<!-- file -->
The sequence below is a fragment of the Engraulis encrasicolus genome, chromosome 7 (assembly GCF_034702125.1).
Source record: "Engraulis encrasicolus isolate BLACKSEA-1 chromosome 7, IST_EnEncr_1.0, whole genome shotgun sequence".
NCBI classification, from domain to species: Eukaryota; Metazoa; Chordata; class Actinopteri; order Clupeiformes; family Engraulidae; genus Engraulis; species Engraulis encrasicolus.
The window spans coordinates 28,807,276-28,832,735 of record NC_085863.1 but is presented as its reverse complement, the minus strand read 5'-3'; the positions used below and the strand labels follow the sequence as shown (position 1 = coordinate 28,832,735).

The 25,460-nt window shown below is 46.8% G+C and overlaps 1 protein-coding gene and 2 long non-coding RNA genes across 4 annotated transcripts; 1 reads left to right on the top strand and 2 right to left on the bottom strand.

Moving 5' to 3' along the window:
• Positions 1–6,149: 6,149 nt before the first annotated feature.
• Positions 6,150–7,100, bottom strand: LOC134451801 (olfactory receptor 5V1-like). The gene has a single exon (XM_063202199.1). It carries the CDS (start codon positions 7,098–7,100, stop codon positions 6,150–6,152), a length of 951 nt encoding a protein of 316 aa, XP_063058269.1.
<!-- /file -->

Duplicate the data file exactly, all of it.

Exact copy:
The sequence below is a fragment of the Engraulis encrasicolus genome, chromosome 7 (assembly GCF_034702125.1).
Source record: "Engraulis encrasicolus isolate BLACKSEA-1 chromosome 7, IST_EnEncr_1.0, whole genome shotgun sequence".
NCBI classification, from domain to species: Eukaryota; Metazoa; Chordata; class Actinopteri; order Clupeiformes; family Engraulidae; genus Engraulis; species Engraulis encrasicolus.
The window spans coordinates 28,807,276-28,832,735 of record NC_085863.1 but is presented as its reverse complement, the minus strand read 5'-3'; the positions used below and the strand labels follow the sequence as shown (position 1 = coordinate 28,832,735).

The 25,460-nt window shown below is 46.8% G+C and overlaps 1 protein-coding gene and 2 long non-coding RNA genes across 4 annotated transcripts; 1 reads left to right on the top strand and 2 right to left on the bottom strand.

Moving 5' to 3' along the window:
• Positions 1–6,149: 6,149 nt before the first annotated feature.
• Positions 6,150–7,100, bottom strand: LOC134451801 (olfactory receptor 5V1-like). The gene has a single exon (XM_063202199.1). It carries the CDS (start codon positions 7,098–7,100, stop codon positions 6,150–6,152), a length of 951 nt encoding a protein of 316 aa, XP_063058269.1.